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Equalisation funds key to strengthening democracy 



Equalisation funds key to strengthening democracy 

Equitable distribution of national resources is central to fostering a democratic, egalitarian and inclusive society and establishing a political dispensation and a culture of inclusivity. Resources and wealth — material or intangible — play a crucial role in shaping a society’s history, politics and its future.

Moreover, the most consequential social structure of any society, its politics, is predicated on its resources and wealth. Politics, as American political scientist Harold Lasswell defined it, is the power to decide who gets what, when and how.

For Vladmir Lenin, politics was the most concentrated expression of economics. Hence, resources and wealth have shaped and determined the politics, fate and historical trajectories of nations and societies.

Consequently, development disparity is a recipe for all sorts of political and social problems. Governments have political mandates to uplift geographies and localities that lag behind in social and economic development.

Moreover, unequal distribution of budgetary funds leads to social disharmony and exacerbates inequalities. The late Professor Ali Mazrui, in his book, The African Condition (1980), traces most of the post-colonial political violence and secessionist movements to unequal resources and wealth-sharing mechanisms in the African continent. 

Political and economic marginalisation fosters breeding grounds for both political and religious extremism and violence. Inequality, in all its dimensions in a nation, must be addressed by redressing policies and programmes — when you fail to mend a crack in the wall, you will face a collapsing wall.

A democratic, harmonious and inclusive society is possible when national resources and wealth are distributed and shared with equity. Daron Acemoglu and James Robinson, in their book The Narrow Corridor (2019), warn of incessant political crises across the world due to unequal economic development trends.

They posit that there is a direct cause-effect relationship between liberties and democracy and equitable resource allocation. When there is a lack of resource equalisation mechanisms, the result is, on a global scale, mass migrations, civil wars and the rise of totalitarian politics.

Don’t we already see this trend in the European Union where unequal development has led to Brexit, and the rise of far-right politics and governments in Hungary and Poland — in the third world the conditions are worse?

Lately, Germany and France, the two most developed countries in the EU, agreed to increase the European Regional Development Fund (ERDF) to address the implications of development disparity.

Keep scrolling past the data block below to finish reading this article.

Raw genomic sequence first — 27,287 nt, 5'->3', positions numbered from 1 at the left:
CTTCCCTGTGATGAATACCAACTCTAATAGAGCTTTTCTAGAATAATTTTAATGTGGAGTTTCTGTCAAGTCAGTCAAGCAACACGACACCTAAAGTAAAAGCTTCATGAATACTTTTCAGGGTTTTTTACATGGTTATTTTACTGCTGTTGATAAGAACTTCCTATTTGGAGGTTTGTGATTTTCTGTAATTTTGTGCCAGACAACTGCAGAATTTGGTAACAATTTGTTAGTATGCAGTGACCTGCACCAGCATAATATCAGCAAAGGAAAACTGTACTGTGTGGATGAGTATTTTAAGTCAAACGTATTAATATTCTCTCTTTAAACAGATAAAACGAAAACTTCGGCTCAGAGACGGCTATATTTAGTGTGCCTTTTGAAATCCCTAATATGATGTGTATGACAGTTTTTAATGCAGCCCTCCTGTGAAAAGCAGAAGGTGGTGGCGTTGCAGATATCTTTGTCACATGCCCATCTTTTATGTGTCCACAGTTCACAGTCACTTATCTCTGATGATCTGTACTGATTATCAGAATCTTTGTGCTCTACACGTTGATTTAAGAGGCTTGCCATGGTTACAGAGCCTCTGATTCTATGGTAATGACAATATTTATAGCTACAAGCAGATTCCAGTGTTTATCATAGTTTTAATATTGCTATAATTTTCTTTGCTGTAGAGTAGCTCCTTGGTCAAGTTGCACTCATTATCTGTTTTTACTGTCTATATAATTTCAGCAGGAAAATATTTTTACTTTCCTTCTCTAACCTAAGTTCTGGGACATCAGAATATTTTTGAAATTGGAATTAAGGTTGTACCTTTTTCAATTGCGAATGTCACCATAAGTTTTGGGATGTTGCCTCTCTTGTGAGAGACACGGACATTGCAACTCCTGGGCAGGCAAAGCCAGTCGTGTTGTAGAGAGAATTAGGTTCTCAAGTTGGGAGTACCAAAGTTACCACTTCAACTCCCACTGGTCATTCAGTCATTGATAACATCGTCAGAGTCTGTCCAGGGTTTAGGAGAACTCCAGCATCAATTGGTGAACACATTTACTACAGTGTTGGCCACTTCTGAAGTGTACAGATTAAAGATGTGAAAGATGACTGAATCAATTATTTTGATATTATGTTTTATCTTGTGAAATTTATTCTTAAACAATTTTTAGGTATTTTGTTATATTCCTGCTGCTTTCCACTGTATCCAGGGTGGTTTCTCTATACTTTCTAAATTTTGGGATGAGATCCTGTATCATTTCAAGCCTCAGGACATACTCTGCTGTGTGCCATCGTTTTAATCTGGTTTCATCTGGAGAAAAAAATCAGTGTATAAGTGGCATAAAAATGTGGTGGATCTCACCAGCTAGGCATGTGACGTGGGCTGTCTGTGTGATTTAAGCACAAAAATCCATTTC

Supplementary budget

President William Ruto’s renewed efforts to fast-track the release of the Equalisation Fund to the marginalised areas will help promote development, democracy and inclusivity. The Cabinet Secretary has forwarded an Appropriation Bill of Sh13.9 billion to Parliament for approval.

The new administration has also factored in a further Sh6.8 billion in the supplementary budget set to be approved by Parliament in the first quarter of 2023. 

The Equalization Fund Advisory Board, which advises the Cabinet Secretary, has advised state agencies to pay pending bills to contractors for the completion of stalled projects. These efforts rekindle hopes for many who have been condemned to economic exclusion for decades.

After close to 60 years on the periphery, the most marginalised members of our society will have basic services, including water, roads, health facilities and electricity to improve the quality of services in those areas to the level generally enjoyed by the rest of the nation.

If utilised prudently, the Fund will help reduce the effects of the droughts, improve livestock and agricultural output and mitigate the inter-clan conflicts for scarce resources. This will in turn afford nomadic pastoralists the chance to take part in electoral processes.

Resources and wealth are contentious in any society. Politicians and pressure groups contest over resources and budget funding. To this end, the Equalisation Fund is not an exception, it is a ‘Political Fund’ in the sense that it has not been implemented for more than 12 years since its inception due to court battles between the county governments and the national government.

The High Court had, in 2019, given the county governments the role of implementing the Fund. However, members of Parliament, in a new Bill, are proposing to reverse the same. The gravamen of the MPs’ reasoning is that, like the CDF, Equalization Fund will best be implemented under their watch.

Regardless of who implements it, this Fund shouldn’t be left to the whims and logic of realpolitik. It is imperative to afford the fund some level of stability. It has only eight years before its constitutional timeline lapses.

Abdullahi Adan Khalif is a researcher, lawyer and a member of the Equalization Fund Advisory Board; [email protected] @_khalif

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